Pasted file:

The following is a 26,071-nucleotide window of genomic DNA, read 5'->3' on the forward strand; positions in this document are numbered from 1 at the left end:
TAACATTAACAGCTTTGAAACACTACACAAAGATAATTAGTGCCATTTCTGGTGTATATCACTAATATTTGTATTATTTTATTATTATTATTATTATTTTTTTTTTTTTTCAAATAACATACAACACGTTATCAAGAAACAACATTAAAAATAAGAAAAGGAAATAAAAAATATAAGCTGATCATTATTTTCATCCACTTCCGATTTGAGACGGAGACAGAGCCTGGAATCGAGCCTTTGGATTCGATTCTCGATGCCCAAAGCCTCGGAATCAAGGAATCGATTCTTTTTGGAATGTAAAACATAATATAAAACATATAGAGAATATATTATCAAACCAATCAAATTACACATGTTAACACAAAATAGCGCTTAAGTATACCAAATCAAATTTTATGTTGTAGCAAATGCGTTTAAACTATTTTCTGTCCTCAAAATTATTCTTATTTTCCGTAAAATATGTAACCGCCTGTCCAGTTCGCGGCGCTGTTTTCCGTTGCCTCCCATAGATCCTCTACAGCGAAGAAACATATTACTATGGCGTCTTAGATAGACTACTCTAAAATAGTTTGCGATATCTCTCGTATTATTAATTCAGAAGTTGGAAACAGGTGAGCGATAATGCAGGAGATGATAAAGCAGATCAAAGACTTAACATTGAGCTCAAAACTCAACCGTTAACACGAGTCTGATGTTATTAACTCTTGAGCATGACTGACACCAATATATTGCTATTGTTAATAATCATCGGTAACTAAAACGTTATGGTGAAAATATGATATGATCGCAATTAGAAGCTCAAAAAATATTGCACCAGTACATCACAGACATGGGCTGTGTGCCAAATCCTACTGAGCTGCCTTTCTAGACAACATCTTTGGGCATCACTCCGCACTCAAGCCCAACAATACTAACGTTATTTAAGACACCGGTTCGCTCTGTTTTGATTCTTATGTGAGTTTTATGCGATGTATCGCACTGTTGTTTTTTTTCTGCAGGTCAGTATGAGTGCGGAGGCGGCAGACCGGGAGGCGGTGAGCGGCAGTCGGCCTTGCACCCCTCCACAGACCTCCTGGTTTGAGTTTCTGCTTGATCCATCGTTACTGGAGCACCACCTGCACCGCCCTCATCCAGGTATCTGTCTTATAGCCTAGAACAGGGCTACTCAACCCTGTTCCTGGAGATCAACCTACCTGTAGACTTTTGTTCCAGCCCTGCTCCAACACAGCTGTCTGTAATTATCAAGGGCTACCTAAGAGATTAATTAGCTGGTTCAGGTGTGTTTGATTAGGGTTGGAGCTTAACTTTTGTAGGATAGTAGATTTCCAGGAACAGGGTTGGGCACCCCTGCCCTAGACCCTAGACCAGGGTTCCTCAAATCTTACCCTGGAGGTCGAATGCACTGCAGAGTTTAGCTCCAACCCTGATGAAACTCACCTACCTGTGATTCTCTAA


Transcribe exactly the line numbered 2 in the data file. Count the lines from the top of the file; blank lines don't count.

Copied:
TAACATTAACAGCTTTGAAACACTACACAAAGATAATTAGTGCCATTTCTGGTGTATATCACTAATATTTGTATTATTTTATTATTATTATTATTATTTTTTTTTTTTTTCAAATAACATACAACACGTTATCAAGAAACAACATTAAAAATAAGAAAAGGAAATAAAAAATATAAGCTGATCATTATTTTCATCCACTTCCGATTTGAGACGGAGACAGAGCCTGGAATCGAGCCTTTGGATTCGATTCTCGATGCCCAAAGCCTCGGAATCAAGGAATCGATTCTTTTTGGAATGTAAAACATAATATAAAACATATAGAGAATATATTATCAAACCAATCAAATTACACATGTTAACACAAAATAGCGCTTAAGTATACCAAATCAAATTTTATGTTGTAGCAAATGCGTTTAAACTATTTTCTGTCCTCAAAATTATTCTTATTTTCCGTAAAATATGTAACCGCCTGTCCAGTTCGCGGCGCTGTTTTCCGTTGCCTCCCATAGATCCTCTACAGCGAAGAAACATATTACTATGGCGTCTTAGATAGACTACTCTAAAATAGTTTGCGATATCTCTCGTATTATTAATTCAGAAGTTGGAAACAGGTGAGCGATAATGCAGGAGATGATAAAGCAGATCAAAGACTTAACATTGAGCTCAAAACTCAACCGTTAACACGAGTCTGATGTTATTAACTCTTGAGCATGACTGACACCAATATATTGCTATTGTTAATAATCATCGGTAACTAAAACGTTATGGTGAAAATATGATATGATCGCAATTAGAAGCTCAAAAAATATTGCACCAGTACATCACAGACATGGGCTGTGTGCCAAATCCTACTGAGCTGCCTTTCTAGACAACATCTTTGGGCATCACTCCGCACTCAAGCCCAACAATACTAACGTTATTTAAGACACCGGTTCGCTCTGTTTTGATTCTTATGTGAGTTTTATGCGATGTATCGCACTGTTGTTTTTTTTCTGCAGGTCAGTATGAGTGCGGAGGCGGCAGACCGGGAGGCGGTGAGCGGCAGTCGGCCTTGCACCCCTCCACAGACCTCCTGGTTTGAGTTTCTGCTTGATCCATCGTTACTGGAGCACCACCTGCACCGCCCTCATCCAGGTATCTGTCTTATAGCCTAGAACAGGGCTACTCAACCCTGTTCCTGGAGATCAACCTACCTGTAGACTTTTGTTCCAGCCCTGCTCCAACACAGCTGTCTGTAATTATCAAGGGCTACCTAAGAGATTAATTAGCTGGTTCAGGTGTGTTTGATTAGGGTTGGAGCTTAACTTTTGTAGGATAGTAGATTTCCAGGAACAGGGTTGGGCACCCCTGCCCTAGACCCTAGACCAGGGTTCCTCAAATCTTACCCTGGAGGTCGAATGCACTGCAGAGTTTAGCTCCAACCCTGATGAAACTCACCTACCTGTGATTCTCTAA